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Ben there, done that

Digital cookies: not a tasty snack

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Have you ever been surfing the internet and seen ads or pop-ups that seem a bit too familiar for things you were just looking at, that know your name, or where you are? Don’t be freaked out, the NSA or the Russians are not spying on you (probably). These ads are just using a fascinating piece of web technology called a cookie. 

Despite its sweet-sounding name, a cookie is a small string of data that a site stores on your web browser. These cookies are what allow a website to remember you and pick up where you left off. Without them, you would have to sign-in every time you want to check your email and no online shop would be able to save your shopping cart. This was the original intention the creator of cookies, Lou Montulli, had in mind. 

In the summer of 1994, while working for Netscape, Lou began to work on the problem of bringing memory to the web. In the early days of the internet, every time a visitor came to a website, the site had no way of knowing who you were and if you had been there before. Even the act of switching between pages would cause a website to forget who you were. Imagine every time you switched pages on Facebook having to log in all over again. To fix this problem, Lou designed a system where websites could leave little bits of data on your web browser like bread crumbs from the famous fairy tale “Hansel and Gretel.” Cookies can store all kinds of data like time spent, clicks, shopping carts, input fields, and many other points of information about you. The original intention behind these cookies was to allow a website to remember you. However, soon others saw a whole new potential with cookies.

Every site you visit online can see all the cookies that you have collected. This became a huge deal in the online advertising world. Soon services like Google AdSense were using cookies as a way to keep tabs on users and use that information to serve ads that are much more specific to you. Sites give predefined space on their websites to a service like Google AdSense in exchange for a share of the money generated every time a user clicks on an ad. When a user goes to a page, Google AdSense looks at the cookies on the user’s browser and then compares it with the potential ads it can display to find which ads most closely match up with you. This all happens in milliseconds as the page is loading, and by the time the page has materialized on your screen the ads are there. While one might feel violated by this perceived invasion of online privacy, there is something that can be done to minimize the impact.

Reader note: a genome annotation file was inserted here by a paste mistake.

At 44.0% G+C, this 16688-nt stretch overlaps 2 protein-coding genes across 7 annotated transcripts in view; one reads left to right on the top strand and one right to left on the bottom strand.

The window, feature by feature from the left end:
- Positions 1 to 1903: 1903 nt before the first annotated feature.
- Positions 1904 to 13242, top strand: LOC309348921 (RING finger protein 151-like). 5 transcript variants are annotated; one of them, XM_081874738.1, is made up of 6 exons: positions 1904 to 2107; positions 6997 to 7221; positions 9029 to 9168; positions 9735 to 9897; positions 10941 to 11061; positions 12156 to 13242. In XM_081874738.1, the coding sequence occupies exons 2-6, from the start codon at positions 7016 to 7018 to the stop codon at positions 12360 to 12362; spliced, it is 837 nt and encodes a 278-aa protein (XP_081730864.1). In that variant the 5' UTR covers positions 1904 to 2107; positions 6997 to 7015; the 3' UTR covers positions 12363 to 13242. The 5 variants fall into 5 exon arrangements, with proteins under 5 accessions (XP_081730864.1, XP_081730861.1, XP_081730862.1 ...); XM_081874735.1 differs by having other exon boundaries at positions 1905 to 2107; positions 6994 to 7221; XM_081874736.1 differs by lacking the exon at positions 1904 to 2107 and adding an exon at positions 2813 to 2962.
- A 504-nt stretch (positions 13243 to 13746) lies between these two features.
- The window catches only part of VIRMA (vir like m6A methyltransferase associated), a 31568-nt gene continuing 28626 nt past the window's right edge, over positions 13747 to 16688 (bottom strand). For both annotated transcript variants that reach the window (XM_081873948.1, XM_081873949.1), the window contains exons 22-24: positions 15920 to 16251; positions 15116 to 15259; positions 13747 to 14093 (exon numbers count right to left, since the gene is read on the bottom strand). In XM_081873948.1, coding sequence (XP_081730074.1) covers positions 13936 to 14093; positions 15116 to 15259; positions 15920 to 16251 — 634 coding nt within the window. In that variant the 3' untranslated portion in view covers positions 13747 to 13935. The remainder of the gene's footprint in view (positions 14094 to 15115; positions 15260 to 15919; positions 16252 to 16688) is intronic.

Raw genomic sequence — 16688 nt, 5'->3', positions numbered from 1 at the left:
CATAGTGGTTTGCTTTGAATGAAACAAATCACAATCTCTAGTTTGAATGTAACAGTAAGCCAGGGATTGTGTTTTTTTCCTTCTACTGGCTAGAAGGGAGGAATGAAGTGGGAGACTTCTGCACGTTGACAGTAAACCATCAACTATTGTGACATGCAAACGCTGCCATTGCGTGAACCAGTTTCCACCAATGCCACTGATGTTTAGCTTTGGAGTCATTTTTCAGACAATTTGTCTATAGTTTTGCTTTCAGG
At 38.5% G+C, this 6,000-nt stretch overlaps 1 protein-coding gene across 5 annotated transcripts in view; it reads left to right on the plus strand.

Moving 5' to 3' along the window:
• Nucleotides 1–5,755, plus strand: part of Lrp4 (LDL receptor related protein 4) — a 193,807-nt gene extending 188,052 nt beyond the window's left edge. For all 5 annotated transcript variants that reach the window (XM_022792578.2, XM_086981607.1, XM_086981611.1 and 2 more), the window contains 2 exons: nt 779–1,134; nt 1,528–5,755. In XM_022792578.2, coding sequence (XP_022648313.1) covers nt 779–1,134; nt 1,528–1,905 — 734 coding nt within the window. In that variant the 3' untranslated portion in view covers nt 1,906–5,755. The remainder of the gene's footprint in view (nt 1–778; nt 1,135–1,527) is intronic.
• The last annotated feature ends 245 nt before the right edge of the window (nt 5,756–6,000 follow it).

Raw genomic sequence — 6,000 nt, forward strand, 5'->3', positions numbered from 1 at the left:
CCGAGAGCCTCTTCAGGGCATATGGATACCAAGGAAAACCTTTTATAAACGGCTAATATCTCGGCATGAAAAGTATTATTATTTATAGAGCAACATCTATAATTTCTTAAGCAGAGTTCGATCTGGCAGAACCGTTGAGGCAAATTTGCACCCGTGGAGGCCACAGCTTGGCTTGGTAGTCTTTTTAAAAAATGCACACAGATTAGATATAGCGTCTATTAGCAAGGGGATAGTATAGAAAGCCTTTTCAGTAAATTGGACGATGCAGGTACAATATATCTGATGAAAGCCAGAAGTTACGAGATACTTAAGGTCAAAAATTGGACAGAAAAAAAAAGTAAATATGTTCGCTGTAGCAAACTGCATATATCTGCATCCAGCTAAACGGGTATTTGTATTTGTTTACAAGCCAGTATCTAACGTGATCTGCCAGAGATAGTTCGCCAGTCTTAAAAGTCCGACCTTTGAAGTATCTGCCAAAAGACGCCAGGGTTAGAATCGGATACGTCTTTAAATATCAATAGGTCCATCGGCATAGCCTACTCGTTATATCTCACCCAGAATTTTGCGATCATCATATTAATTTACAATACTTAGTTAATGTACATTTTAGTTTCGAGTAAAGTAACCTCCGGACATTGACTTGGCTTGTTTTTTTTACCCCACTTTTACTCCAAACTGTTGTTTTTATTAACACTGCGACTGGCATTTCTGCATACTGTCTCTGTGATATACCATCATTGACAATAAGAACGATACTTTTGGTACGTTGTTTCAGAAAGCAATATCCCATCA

The easiest thing to do is use adblocking extensions. These little bits of software are installed on your browser. They are capable of identifying ads and blocking them from showing up as the page is loading. While they don’t fully stop information from being gathered, they do remove a large portion of the advertisements that are a result of it. In this way, they are more of a symptom control than a complete solution These extensions are free, easy to find with a simple web search and often can be installed with a single click.

The more complete solution is to go into the settings of your browser and clear the cache. This will wipe away all of the stored cookies that have been deposited in your browser. However, after you do this you will need to relog into any websites you have previously signed into. This is can be a real hassle and is often more trouble than it is worth, but if you want, it can fully clear out the cookies. This solution is also a temporary one and doesn’t stop your browser from continuing to collect them in the future and the process will need to be repeated.

For better or for worse, cookies are here to stay. On the one hand, they make our experience browsing the internet much more pleasant by allowing websites to remember us. On the other, this technology has been used to make the internet the largest advertising market in the world. For the most part, they are fairly benign and make our experience on the internet much better, but I do think it is important to be aware of the information they gather about us and how it is being used.

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